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Obsolete Anti-Sodomy Laws: The Eyesore Of The Justice System

Sarah Collins |
April 24, 2014 | 10:50 a.m. PDT


The majority of states with anti-sodomy laws have refused to repeal. (Bilerico Project, Wikimedia Commons)
The majority of states with anti-sodomy laws have refused to repeal. (Bilerico Project, Wikimedia Commons)
In the 2003 case Lawrence v. Texas, the Supreme Court ruled that it is unconstitutional to prohibit consensual sex between adults. The case was momentous for the gay rights movement, as people of any sexual orientation could now, supposedly, make love freely. Justice Antonin Scalia accurately predicted that the case would eventually call into question the barring of marriage to same-sex couples.

Scalia said prohibiting consensual sex between adults violates the Due Process Clause decreeing that no “State [shall] deprive any person of life, liberty, or property, without due process of law."

However, the majority of states with anti-sodomy laws have refused to repeal. Even though seventeen states currently allow same-sex marriage, and states are continuing to legalize non-heterosexual matrimony, underlying legal issues still prevent true sexual equality from coming to fruition.   

Fourteen states had anti-sodomy laws before the court case ruling in 2003, and only Montana and Virginia have since repealed these laws. Even Texas, the state for which the case was ruled, still holds its anti-sodomy law in place. Are religious advocates so adamant about their marriage ideas that they’re willing to go against the Constitution, a kind of quid pro quo national holy document, just to bar others from making love? I find it no coincidence that the governors of all these states are Republicans, as keeping sex and marriage “sacred” is one of the Party’s main platforms.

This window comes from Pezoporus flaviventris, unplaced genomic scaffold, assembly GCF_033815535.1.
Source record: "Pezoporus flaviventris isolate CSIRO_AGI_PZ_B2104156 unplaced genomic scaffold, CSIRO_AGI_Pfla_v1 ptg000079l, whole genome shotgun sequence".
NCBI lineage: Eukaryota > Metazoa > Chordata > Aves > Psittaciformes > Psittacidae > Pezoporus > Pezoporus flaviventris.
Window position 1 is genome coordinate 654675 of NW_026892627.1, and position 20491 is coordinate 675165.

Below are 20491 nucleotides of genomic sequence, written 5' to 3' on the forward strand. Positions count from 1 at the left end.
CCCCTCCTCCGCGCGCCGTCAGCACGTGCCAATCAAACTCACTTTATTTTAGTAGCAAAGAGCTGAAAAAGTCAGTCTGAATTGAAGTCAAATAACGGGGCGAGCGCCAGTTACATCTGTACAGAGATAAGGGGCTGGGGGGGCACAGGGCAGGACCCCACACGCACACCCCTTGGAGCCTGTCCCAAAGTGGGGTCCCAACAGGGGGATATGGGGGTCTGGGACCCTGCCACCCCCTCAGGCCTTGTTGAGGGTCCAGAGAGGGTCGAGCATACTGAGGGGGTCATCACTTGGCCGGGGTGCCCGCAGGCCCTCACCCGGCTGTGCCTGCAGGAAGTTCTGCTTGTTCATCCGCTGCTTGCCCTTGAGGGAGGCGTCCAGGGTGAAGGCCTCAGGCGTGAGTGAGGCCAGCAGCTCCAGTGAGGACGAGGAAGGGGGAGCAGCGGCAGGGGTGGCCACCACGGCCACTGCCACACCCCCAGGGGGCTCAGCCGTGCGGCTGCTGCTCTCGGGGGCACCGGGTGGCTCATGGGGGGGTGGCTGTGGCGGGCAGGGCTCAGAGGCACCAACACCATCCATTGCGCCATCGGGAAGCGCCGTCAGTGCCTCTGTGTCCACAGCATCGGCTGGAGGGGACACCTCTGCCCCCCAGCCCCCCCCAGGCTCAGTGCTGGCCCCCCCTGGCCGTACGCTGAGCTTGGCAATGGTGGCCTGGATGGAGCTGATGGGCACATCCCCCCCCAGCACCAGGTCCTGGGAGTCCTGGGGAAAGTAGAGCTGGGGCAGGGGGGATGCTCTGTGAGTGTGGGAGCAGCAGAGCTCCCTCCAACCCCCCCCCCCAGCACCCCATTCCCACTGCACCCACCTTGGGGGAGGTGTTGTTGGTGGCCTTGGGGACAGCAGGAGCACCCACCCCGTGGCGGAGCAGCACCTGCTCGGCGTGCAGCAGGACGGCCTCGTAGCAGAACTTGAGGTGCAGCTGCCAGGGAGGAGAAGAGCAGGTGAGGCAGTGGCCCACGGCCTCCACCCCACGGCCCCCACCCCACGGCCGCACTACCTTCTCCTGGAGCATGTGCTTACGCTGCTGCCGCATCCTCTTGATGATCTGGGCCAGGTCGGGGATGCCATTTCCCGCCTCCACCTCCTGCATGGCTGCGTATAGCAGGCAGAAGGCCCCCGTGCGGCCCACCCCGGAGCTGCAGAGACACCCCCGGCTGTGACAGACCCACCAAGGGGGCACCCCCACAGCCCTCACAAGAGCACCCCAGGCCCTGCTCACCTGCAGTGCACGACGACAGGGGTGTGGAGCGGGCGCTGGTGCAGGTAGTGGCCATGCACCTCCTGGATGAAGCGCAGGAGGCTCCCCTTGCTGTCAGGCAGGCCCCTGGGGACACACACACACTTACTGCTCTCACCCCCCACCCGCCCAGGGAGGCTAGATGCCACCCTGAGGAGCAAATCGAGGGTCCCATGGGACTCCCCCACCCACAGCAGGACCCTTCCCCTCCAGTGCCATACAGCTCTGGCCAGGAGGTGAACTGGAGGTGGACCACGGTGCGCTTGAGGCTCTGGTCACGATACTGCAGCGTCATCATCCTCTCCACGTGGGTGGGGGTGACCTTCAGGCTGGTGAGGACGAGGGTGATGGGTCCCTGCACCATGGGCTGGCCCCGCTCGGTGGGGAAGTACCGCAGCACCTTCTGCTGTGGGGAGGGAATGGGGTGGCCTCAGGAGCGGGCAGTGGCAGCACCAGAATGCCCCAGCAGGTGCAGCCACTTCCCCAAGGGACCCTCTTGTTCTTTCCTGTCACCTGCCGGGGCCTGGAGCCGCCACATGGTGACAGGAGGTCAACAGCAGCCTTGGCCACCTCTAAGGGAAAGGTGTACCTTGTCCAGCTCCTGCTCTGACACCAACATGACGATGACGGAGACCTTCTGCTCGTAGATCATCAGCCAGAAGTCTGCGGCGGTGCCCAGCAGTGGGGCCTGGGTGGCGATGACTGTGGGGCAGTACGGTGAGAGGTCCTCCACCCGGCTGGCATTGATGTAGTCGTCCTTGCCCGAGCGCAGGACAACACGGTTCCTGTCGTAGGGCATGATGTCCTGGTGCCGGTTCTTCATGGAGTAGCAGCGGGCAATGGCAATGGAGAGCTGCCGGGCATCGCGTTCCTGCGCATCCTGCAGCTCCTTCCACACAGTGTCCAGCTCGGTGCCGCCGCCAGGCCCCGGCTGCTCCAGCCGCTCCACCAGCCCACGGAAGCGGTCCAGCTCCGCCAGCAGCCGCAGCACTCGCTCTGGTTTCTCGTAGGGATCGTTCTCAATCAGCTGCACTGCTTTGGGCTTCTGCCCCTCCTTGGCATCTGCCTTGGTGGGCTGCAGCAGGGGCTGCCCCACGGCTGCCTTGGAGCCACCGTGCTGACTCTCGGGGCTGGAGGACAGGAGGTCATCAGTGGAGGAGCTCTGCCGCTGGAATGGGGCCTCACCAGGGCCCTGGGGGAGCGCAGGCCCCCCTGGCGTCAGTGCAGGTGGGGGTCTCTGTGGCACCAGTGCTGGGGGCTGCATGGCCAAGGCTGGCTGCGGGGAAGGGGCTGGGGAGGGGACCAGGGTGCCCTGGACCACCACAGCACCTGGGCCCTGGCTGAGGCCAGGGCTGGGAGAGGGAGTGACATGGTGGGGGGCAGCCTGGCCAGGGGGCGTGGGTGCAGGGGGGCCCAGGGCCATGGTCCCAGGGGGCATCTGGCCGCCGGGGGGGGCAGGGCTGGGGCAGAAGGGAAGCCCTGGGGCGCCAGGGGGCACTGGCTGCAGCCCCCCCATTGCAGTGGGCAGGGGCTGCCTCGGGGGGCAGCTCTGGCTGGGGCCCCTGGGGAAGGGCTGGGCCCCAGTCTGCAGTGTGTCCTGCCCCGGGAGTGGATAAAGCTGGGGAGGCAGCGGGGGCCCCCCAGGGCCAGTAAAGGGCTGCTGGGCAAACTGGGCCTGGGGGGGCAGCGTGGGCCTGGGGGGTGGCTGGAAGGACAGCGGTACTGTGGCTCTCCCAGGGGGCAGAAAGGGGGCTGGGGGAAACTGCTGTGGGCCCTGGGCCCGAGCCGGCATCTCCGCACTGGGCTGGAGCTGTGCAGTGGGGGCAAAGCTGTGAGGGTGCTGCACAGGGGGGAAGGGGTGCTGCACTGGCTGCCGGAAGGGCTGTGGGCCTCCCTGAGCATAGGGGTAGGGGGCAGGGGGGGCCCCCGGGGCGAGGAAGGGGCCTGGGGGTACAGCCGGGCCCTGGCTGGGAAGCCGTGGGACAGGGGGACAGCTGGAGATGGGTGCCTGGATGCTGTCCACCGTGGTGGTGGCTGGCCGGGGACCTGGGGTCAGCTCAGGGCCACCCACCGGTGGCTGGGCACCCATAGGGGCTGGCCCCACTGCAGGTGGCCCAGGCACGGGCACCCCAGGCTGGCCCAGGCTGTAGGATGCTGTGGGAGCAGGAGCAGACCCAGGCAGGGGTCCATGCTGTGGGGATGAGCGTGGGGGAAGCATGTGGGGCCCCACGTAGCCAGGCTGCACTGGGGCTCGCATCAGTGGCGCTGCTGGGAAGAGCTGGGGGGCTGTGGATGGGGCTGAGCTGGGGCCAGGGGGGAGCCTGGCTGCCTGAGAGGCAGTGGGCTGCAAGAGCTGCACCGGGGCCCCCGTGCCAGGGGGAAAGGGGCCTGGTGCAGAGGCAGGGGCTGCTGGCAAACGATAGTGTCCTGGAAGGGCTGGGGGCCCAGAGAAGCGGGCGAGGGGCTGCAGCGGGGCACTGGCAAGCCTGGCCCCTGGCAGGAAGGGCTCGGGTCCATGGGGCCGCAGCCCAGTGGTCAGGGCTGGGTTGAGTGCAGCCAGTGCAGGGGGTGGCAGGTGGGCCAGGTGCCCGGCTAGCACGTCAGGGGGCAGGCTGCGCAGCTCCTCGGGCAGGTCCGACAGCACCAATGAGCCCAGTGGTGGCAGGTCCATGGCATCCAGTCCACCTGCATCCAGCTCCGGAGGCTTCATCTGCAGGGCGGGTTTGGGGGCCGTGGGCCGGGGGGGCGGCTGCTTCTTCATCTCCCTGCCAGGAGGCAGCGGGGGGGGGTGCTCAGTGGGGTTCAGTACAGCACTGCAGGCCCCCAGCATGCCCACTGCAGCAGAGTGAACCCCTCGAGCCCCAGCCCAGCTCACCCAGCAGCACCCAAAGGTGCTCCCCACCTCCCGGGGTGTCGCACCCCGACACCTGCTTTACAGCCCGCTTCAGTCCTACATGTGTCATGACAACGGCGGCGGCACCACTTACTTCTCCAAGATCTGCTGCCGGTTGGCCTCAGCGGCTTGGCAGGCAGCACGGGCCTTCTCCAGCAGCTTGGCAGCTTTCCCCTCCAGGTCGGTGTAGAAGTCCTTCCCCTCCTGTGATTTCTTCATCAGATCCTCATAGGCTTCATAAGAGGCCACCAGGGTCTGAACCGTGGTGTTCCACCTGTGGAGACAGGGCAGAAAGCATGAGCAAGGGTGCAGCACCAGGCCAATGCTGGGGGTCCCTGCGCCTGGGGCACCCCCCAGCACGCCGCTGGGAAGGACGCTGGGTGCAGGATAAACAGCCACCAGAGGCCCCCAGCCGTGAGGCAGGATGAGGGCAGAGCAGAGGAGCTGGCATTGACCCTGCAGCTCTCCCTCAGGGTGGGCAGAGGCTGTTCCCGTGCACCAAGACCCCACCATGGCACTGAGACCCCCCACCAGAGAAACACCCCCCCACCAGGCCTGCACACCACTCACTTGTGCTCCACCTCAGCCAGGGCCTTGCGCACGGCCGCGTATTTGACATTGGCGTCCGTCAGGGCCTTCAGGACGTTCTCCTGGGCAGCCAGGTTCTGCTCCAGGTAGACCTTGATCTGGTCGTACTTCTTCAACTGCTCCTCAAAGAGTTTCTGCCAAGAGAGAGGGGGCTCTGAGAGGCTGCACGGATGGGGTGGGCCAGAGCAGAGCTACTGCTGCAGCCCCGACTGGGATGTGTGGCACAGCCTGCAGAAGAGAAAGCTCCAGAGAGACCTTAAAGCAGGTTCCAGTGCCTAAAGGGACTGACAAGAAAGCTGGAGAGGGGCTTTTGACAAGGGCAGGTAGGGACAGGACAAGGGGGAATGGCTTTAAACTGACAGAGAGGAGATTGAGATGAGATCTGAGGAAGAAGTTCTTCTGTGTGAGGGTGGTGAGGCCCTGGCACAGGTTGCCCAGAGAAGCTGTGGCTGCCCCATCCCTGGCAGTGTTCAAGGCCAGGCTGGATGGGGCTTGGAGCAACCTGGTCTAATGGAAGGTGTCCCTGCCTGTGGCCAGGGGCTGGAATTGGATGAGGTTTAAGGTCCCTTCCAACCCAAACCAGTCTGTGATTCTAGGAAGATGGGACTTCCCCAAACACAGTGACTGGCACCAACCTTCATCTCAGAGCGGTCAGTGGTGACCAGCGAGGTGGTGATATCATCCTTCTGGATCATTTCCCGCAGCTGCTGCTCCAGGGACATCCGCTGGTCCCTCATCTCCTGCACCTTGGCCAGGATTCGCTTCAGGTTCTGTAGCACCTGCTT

However, if the G.O.P. wants to maintain any kind of dominant power, it needs to keep up with the times. A recent Pew Poll shows that 61 percent of Republicans under 30 years old support same-sex marriage compared to 77 percent of Democrats under 30. The fact of the matter is, people are statistically likely to know someone close to them of a different sexual orientation, and younger people, especially, see that there are no differences in love between straight or those of the LGBTQ community. 

Even significant figures within the older demographic of the Republican Party are beginning to change their minds, leaving some hope for the future of conservatives. Charles Cooper, who defended California’s Prop 8 in front of the Supreme Court, states in Jo Becker's upcoming book, Forcing the Spring: Inside the Fight for Marriage Equality, “My views evolve on issues of this kind the same way as other people’s do,” as he is planning a wedding for his lesbian daughter. To me, the fact that he even uses the word “evolve”— a synonym for “progress”— in his statement shows that even people of the most conservative values can understand that being for same-sex marriage is being on the right side of history. Whether they agree with it or not, it is, simply, a basic right to love whom one pleases. 

So, sorry to Louisiana, Alabama, Florida, Idaho, Kansas, Michigan, Mississippi, North Carolina, Oklahoma, South Carolina, Texas and Utah, the twelve states that still have anti-sodomy laws, but it looks like we are expected to have same-sex marriage legalized nationwide as early as 2015. And, according to expert Nancy F. Cott’s testimony in the Perry v. Schwarzenegger case regarding California’s Prop 8, marriage is a social institution that “encompasses a socially approved sexual union,” which, now largely including same-sex marriage, leaves the already unconstitutional anti-sodomy laws even more null and void.


Reach Contributor Sarah Collins here.



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